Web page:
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I have a feeling that you wouldn’t be asking this question if you didn’t know the answer—if you have to ask, you can’t afford it, etc. But I’m not going to spank you for living beyond your means, which is so common it’s practically inherent to the human (capitalist) condition. When you next feel like having a porn session, delay it and use the time to figure out your budget instead. There are websites and apps that will take you through this process, step by step. Then you’ll know for sure how much money you have to jerk off with, as it were. It’s nice to support sex workers whose content you admire, but not at your own financial peril. That something as frivolous as porn you don’t really look at much is causing you anxiety is a very good indication that you should probably start making cuts.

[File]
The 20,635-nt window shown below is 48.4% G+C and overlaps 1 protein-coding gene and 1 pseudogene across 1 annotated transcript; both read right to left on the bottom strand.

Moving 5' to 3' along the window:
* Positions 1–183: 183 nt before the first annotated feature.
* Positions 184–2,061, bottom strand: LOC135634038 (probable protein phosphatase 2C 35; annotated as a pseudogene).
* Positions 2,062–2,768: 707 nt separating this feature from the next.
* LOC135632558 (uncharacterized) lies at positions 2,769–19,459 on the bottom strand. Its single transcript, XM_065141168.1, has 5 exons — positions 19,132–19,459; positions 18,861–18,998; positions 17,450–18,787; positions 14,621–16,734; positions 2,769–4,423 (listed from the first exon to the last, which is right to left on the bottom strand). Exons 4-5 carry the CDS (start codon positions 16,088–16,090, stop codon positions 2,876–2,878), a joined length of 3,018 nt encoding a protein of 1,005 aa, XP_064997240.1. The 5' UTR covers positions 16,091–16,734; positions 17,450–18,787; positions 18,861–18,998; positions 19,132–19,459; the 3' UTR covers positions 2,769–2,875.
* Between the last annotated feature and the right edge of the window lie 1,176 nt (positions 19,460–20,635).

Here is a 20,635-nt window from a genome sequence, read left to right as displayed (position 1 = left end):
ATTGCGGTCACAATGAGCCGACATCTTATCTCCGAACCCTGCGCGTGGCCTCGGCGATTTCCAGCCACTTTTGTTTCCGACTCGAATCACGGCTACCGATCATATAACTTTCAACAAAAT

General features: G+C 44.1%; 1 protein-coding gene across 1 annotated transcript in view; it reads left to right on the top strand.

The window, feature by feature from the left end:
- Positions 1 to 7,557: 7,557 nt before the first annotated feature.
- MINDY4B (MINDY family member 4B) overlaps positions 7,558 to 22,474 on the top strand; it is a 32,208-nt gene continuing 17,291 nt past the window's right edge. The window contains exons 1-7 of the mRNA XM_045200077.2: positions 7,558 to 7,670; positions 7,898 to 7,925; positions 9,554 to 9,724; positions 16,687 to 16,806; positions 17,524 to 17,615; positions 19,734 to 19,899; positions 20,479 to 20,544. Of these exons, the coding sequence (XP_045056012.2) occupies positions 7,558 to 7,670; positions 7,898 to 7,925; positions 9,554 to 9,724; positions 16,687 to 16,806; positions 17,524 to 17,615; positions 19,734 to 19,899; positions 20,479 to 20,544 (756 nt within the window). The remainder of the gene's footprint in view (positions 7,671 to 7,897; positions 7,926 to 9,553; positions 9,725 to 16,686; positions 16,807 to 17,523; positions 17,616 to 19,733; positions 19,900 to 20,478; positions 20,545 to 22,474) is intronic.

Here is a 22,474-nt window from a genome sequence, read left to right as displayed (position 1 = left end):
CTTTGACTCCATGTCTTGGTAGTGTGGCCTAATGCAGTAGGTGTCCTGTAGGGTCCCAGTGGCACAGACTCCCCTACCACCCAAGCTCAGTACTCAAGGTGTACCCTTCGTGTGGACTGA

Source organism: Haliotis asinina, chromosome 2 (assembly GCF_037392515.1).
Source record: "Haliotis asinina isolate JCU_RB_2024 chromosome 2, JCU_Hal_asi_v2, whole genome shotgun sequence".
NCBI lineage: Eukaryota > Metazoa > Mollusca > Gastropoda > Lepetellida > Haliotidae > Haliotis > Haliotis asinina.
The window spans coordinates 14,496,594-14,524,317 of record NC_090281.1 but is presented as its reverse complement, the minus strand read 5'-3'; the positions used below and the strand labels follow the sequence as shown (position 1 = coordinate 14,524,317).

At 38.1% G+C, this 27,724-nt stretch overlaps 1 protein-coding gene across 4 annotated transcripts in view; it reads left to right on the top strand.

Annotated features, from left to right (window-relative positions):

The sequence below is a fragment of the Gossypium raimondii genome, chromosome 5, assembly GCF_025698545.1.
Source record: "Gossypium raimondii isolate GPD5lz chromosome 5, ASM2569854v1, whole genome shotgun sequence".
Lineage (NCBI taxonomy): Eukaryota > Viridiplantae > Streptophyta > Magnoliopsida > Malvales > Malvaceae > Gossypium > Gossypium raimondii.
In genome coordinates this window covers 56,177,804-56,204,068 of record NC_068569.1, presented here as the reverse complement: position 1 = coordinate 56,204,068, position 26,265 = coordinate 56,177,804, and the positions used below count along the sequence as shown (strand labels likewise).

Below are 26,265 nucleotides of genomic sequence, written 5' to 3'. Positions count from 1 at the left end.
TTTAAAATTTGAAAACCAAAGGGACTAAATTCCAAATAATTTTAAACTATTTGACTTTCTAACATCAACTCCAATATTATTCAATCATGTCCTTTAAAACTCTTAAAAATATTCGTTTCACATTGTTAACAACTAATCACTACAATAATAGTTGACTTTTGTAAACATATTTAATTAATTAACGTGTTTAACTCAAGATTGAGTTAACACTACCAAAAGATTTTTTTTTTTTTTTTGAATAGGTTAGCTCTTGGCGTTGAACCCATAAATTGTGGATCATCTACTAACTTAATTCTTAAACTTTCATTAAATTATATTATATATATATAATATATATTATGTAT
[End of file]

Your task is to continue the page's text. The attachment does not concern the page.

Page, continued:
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Dear How to Do It,

I am a 50-year-old man who has been separated for 18 months after 21 years of marriage. I miss my wife and would go back to her in a second if given the chance, but I have resigned myself to the fact that it will never happen. We had sex a few times after I moved out and it was incredible—made me regret what I had but didn’t appreciate. Anyway, I decided to venture out and I want to have sex with as many women as possible—and I have. I DON’T want a relationship and have managed to have many on again/off again FWB arrangements and I have had mind-blowing sex. I have a high sex drive as it is, and meeting women who are sexually free and adventurous is a huge turn-on. They have all complimented me on my performance and my “tool” and all have had multiple orgasms during these encounters. I am having pornlike sex!